Sheree Hughes
HID & Forensics

Explosive discoveries from trace DNA

Extracting seemingly impossible information from highly degraded touch DNA left on explosives and firearms with QIAGEN’s DNA extraction kits.

Getting enough information from touch DNA from highly degraded samples such as those recovered from mass disasters, shipwrecks and ancient remains is extremely challenging. This is why researchers like Dr. Sheree Hughes specialize in finding ways to extract information by staging intense events, and she seems to be able to identify persons of interest from seemingly impossible samples.

The warning bellow “Fire in the hole!” from the county fire marshall is heard seconds before a pipe bomb detonates in a shipping container at a fire training facility in Conroe, Texas. Dr. Sheree Hughes and her students, dressed head to toe in bright white and yellow personal protective equipment (PPE), grab brooms and brown evidence bags, readying themselves to start collecting minuscule traces of DNA on the tiniest bomb slivers.

After the pipe bomb explodes with its tell-tale boom – and they get the all clear – the forensics research team enters the shipping container, first picking up larger fragments of the bomb, then using specialized brooms, with bristles covered with protective paper, to gather up the scraps and shreds that remain into the waiting evidence bags. They will then test different DNA collection techniques to see which gives them the most material to work with for identification purposes.

Getting enough information from touch DNA on samples such as weapons, explosives and degraded remains is incredibly challenging. Forensic scientists, like Dr. Sheree Hughes, are improving ways to get more genetic information from less sample to ultimately make communities safer and bring closure to families using QIAGEN DNA quantification kits.
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When someone touches an improvised explosive device, they only leave trace amounts of DNA to begin with. The heat from the explosion then further degrades that DNA.
Sheree Hughes, Ph.D., Head of the Forensic Biology Human Identification Laboratory, University of Queensland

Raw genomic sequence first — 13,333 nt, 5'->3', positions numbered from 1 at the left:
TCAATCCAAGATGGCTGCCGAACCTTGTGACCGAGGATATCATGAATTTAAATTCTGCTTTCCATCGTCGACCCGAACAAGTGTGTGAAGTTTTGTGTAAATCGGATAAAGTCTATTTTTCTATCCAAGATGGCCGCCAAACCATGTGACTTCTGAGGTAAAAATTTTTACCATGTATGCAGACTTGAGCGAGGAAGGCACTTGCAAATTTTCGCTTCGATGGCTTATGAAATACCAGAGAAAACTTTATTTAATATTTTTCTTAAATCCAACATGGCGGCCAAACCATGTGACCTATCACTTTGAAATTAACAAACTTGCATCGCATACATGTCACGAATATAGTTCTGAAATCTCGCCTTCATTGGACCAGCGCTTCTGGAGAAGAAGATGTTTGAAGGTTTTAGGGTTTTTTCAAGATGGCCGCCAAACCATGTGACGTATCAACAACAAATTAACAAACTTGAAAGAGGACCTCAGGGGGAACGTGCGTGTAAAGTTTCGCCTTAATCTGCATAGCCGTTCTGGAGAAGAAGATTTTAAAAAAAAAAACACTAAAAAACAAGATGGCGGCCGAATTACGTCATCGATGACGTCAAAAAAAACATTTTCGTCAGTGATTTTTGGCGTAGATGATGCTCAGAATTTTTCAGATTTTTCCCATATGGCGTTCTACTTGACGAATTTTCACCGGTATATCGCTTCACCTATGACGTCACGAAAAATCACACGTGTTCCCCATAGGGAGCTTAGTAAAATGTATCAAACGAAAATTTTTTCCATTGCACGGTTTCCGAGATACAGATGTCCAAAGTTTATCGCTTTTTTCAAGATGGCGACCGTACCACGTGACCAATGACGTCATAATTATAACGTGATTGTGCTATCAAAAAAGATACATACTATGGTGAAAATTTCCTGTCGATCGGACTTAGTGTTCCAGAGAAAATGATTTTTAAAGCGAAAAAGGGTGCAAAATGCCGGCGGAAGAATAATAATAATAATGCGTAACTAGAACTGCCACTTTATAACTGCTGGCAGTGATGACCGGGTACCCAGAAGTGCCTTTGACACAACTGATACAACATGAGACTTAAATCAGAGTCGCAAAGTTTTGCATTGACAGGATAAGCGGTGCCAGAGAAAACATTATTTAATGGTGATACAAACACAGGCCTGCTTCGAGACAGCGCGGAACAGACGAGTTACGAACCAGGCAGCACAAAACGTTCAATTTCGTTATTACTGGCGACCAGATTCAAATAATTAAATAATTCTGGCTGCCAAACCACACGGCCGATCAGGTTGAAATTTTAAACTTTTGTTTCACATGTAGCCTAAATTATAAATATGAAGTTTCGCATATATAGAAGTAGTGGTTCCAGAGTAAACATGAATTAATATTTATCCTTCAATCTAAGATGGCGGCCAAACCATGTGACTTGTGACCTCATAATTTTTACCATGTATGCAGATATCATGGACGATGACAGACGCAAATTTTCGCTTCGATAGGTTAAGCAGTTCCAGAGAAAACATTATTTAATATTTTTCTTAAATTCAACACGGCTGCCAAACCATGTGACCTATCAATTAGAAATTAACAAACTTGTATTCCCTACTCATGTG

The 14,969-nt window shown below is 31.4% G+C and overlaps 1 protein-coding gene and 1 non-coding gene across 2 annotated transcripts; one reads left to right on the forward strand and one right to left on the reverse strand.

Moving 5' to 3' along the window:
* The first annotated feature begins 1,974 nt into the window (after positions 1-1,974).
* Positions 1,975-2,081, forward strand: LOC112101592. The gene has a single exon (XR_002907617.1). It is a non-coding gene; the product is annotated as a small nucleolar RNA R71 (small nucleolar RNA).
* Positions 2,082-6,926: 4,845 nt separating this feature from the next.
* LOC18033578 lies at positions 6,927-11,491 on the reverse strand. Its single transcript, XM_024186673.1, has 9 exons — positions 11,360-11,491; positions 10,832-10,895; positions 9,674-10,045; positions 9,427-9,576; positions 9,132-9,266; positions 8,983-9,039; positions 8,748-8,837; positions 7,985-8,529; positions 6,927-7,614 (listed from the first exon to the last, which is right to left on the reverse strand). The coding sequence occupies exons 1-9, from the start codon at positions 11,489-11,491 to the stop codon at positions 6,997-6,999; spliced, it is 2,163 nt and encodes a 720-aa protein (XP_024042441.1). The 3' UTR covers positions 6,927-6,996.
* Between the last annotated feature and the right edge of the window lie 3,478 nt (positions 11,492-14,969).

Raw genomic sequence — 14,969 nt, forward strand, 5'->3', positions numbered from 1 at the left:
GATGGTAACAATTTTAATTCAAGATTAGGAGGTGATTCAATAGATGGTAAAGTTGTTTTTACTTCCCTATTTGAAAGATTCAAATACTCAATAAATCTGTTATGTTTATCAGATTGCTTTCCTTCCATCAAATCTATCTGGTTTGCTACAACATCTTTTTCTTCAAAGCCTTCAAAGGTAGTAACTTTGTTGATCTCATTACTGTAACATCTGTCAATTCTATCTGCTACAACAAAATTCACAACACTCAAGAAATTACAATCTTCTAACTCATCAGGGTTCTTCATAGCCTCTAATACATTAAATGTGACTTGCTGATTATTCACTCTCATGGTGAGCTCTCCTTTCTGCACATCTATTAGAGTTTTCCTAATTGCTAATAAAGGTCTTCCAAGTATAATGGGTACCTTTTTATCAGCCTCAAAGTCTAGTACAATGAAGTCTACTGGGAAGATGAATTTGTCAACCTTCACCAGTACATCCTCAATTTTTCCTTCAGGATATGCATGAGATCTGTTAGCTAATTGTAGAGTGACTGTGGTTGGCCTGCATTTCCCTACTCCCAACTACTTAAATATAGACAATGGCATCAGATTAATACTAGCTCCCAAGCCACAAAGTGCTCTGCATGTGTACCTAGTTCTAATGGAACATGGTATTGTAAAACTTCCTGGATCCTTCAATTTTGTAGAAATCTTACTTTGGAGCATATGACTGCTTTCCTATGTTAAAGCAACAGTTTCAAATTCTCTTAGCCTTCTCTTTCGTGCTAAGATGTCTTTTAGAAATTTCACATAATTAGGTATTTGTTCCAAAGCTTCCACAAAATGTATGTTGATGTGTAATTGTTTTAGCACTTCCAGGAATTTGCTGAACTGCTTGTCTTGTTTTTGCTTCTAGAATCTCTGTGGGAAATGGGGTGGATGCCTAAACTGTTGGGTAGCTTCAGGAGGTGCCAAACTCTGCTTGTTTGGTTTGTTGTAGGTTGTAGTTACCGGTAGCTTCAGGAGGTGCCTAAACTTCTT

“These are tough types of samples to collect for evidence and identification,” says Hughes, in a textured Aussie accent, lingering a bit on vowels. “When someone touches an improvised explosive device they only leave trace amounts of DNA to begin with. The heat from the explosion then further degrades that DNA.”

That’s why, the day before, the team spent a few hours at the shooting range, picking up spent bullet casings (as well as swabbing the slides, triggers, and grips of guns) that were shot by local law enforcement volunteers – and will later head to Sam Houston State University’s Applied Anatomical Research Center (AARC) facility, one of the nation’s few so-called “body farms,” to take collection swabs from a willed donor cadaver. Hughes’s research is guided by one overarching goal: to obtain as much genetic information as possible from small, degraded samples. She is trying to improve retrieval of trace DNA from bomb fragments and firearms, as we as obtain information from minuscule amounts of tissue from decomposing and skeletal human remains.

STR Technology
Sheree Hughes, Ph.D. is the head of the Forensic Biology Human Identification (HID) Laboratory at Australia’s University of Queensland. Located in St. Lucia, Australia, this University Laboratory focuses on coming up with innovative ways to identify individuals using next-generation sequencing techniques. She joined the Department of Forensic Science at Sam Houston State University as Assistance Professor in 2012 before returning to the University of Queensland.
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QIAGEN products give us what we need to collect more DNA information from less and less of a sample and that gives us even more opportunity to identify persons of interest